Despite some controversy about over-screening for diabetes – and about the very term “prediabetes” – all adults age 45 and older should receive screening for type 2 diabetes, according to a draft report from the US Preventive Services Task Force (USPSTF).
The report, open for public comment here, indicates that diagnosis of prediabetes is an opportunity for lifestyle-based treatment that could significantly reduce a person’s risk of developing full-blown diabetes.
Preventive screening includes a blood glucose test, which requires an eight-hour fast beforehand, a glucose tolerance test that checks blood sugar before and after drinking a sweetened beverage, or a blood test that measures average blood glucose for the past two to three months.
Adults with blood sugar levels that are higher than normal but not high enough to be classified as type 2 diabetes are considered high-risk for developing the disease.
The government-sponsored Task Force, made up of primary care physicians and researchers, based its findings on a large-scale analysis of randomized control trials, controlled observational studies and other systemic reviews. With this report, USPSTF updates its 2008 recommendations, which only advised screening for those with an increased risk of heart disease due to high blood pressure.
“More evidence has emerged since then on the benefits for screening the general population,” said Dr. Michael Pignone, professor of medicine at the University of North Carolina at Chapel Hill School of Medicine and member of the Task Force, in an interview with the Boston Globe.
Critics of overdiagnosing ‘prediabetes’
But labeling people with moderately high blood sugar as prediabetic has hit a nerve with some experts who argue that the prediabetes label is unhelpful and unnecessary.
“Prediabetes is an artificial category with virtually zero clinical relevance,” said John S. Yudkin, emeritus professor of medicine at University College London in the online research site Science Daily. Particularly with regard to pharmacological treatments for prediabetes, the risks of the diagnosis outweigh the benefits, he said, arguing that diabetes drugs such as metformin are of little to no benefit for people with prediabetes.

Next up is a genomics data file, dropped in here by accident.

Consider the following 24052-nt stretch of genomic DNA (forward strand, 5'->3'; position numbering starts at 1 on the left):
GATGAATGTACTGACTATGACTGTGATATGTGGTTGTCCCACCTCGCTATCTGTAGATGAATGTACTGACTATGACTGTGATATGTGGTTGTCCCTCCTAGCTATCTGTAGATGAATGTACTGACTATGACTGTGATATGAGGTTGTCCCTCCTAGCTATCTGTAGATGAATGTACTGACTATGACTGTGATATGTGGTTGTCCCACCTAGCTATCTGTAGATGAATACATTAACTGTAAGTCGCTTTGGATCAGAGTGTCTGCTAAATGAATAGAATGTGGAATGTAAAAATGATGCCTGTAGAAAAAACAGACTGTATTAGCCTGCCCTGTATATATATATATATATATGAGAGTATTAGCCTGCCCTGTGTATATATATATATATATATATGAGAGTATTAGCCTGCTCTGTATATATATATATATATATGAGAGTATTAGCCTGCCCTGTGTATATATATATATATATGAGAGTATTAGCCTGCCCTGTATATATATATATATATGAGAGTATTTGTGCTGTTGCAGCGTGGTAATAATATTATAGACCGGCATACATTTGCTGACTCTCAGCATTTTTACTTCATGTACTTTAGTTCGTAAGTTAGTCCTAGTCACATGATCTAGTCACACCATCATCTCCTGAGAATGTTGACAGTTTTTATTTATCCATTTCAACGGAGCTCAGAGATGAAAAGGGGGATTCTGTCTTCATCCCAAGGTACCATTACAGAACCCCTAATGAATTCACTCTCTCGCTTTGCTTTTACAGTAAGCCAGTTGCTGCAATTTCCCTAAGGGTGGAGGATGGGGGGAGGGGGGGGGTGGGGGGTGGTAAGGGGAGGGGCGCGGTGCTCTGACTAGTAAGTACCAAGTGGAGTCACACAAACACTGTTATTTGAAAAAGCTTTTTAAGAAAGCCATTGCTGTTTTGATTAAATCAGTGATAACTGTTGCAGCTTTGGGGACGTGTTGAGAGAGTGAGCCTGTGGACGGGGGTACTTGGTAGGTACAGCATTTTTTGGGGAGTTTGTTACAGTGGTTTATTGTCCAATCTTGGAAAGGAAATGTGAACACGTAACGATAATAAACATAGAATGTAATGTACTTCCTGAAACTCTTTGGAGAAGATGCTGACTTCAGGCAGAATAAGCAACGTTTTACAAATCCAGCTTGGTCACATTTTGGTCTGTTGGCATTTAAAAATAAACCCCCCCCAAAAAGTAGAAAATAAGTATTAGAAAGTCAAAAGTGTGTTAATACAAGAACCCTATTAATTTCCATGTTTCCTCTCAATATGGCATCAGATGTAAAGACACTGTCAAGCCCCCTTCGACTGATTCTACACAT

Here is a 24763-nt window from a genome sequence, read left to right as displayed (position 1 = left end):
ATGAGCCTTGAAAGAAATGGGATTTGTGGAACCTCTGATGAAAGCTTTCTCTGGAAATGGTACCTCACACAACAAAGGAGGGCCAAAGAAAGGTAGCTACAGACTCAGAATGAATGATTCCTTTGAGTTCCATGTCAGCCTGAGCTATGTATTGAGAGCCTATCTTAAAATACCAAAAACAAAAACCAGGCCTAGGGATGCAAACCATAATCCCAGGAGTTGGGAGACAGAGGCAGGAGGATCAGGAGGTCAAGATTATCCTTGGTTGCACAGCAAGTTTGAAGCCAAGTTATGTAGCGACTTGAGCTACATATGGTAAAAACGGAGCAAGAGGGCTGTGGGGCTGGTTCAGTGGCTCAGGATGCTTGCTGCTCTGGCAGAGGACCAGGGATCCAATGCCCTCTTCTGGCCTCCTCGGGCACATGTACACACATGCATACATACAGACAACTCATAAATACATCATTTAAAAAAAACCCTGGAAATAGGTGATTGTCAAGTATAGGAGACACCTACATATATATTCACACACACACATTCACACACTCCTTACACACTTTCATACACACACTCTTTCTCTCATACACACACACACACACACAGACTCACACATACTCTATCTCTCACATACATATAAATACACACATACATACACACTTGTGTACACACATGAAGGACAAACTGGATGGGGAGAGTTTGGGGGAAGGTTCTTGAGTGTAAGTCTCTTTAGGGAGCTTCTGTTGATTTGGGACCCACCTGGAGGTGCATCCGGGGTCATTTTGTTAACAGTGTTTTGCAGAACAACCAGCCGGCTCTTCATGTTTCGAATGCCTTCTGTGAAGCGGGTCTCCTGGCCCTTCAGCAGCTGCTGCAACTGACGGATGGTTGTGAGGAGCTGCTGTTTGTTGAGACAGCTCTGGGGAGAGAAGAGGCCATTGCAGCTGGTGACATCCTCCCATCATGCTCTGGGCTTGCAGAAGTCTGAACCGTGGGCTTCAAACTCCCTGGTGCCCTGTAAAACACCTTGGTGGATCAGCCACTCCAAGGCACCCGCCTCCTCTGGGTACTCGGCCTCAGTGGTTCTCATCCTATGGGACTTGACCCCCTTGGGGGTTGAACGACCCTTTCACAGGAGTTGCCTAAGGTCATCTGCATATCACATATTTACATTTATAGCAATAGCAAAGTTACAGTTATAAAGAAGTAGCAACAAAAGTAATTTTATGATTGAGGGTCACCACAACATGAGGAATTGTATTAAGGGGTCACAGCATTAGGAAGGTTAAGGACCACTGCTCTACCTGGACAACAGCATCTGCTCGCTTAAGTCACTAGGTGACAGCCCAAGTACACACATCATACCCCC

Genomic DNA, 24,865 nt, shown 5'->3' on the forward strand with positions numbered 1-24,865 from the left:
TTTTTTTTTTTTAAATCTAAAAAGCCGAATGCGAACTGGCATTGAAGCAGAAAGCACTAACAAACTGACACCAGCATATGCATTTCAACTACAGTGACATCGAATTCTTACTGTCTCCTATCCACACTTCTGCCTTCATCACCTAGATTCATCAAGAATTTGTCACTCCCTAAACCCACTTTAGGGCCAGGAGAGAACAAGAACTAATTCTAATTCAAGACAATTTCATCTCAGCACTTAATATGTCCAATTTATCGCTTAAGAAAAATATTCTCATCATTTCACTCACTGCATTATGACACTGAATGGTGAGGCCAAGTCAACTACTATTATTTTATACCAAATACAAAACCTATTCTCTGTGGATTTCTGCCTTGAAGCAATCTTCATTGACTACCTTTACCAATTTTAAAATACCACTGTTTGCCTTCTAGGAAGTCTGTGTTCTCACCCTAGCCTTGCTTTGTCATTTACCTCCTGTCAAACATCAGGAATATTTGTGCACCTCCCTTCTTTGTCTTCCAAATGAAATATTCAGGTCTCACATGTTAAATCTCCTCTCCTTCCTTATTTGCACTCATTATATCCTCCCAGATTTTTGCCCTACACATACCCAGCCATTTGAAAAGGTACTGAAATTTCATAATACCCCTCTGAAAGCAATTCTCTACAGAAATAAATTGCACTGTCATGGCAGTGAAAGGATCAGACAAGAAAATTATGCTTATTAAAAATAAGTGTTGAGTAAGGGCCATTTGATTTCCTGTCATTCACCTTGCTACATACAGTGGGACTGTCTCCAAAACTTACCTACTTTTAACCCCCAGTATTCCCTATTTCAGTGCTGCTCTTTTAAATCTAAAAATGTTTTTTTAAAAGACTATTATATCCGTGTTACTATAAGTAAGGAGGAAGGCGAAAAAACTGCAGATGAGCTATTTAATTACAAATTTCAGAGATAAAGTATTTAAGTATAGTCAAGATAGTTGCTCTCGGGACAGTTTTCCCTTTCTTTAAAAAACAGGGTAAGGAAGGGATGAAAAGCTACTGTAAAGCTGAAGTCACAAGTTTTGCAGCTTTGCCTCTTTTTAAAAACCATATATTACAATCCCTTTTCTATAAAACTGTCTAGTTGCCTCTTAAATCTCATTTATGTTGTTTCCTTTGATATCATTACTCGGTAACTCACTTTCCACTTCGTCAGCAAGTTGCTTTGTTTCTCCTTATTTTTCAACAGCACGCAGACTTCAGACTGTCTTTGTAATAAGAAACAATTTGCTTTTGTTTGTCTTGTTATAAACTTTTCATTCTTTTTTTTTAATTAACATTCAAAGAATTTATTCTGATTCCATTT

“There are significant financial, social and emotional costs involved with labeling and treating people in this way,” Yudkin said. “And a range of newer and more expensive drugs are being explored as treatments for ‘prediabetes.’ The main beneficiaries of such recommendations would be drug manufacturers, whose available market suddenly leaps to include significant swathes of the population.”
Yudkin and Mayo Clinic’s Victor Montori wrote over the summer in BMJ (formerly the British Medical Journal) about the downsides of overdiagnosis and creating a new “epidemic” of prediabetes. They note that, among other problems, it is a “leap of faith” to suggest that treatment of people in newly defined categories will improve mortality and morbidity.
Screening people for prediabetes is an area that “clearly needs additional study,” said John Buse, MD, PhD, of the University of North Carolina at Chapel Hill, and co-author of an editorial recently published in the online edition of Diabetes Care. But in MedPage Today, Buse argued that prescreening and preventive treatment are valuable now.
“We’re calling for earlier diagnosis and earlier treatment with the rationale being that it’s really easy to do and seems to be associated with long-term benefits.”
AMA endorses recommendation
The American Medical Association (AMA) quickly announced its support of the revised USPSTF recommendations, however. “More than 86 million Americans have prediabetes, yet nearly 90 percent don’t know they have it,” said Robert M. Wah, MD, president of AMA, in a statement.
Researchers in the pro-prescreening camp argue that, by adopting a strategy to reach people before they acquire type 2 diabetes, physicians can play a big role in stemming the rising rates of the disease.
“Diabetes is generally diagnosed and first treated about 10 years later than it could be,” said Dr. Lawrence Phillips, a researcher from Emory University and lead author in the Diabetes Care editorial. “There is a strong, new argument that by combining screening to find prediabetes and early diabetes, along with management aimed to keep glucose levels as close to normal as possible, we can change the natural history of the disease and improve the lives of our patients.”
No clear prediabetes symptoms
There are no clear symptoms of prediabetes, though some people with the condition may experience some of the symptoms of type 2 diabetes. These include frequent urination, excessive thirst or hunger, extreme fatigue, blurry vision, cuts or bruises that are slow to heal, and tingling, pain or numbness in the hands or feet, according to the American Diabetes Association.
The Centers for Disease Control and Prevention reports that 29.1 million Americans have diabetes, but nearly 28 percent, or 8.1 million, are undiagnosed.
Type 2 diabetes is the leading cause of kidney failure, non-traumatic lower-limb amputations and new cases of blindness, as well as a major cause of heart disease and stroke. It is the seventh leading cause of death in adults in the United States, according to USPSTF.
Click here for more information from the CDC on diabetes prevention.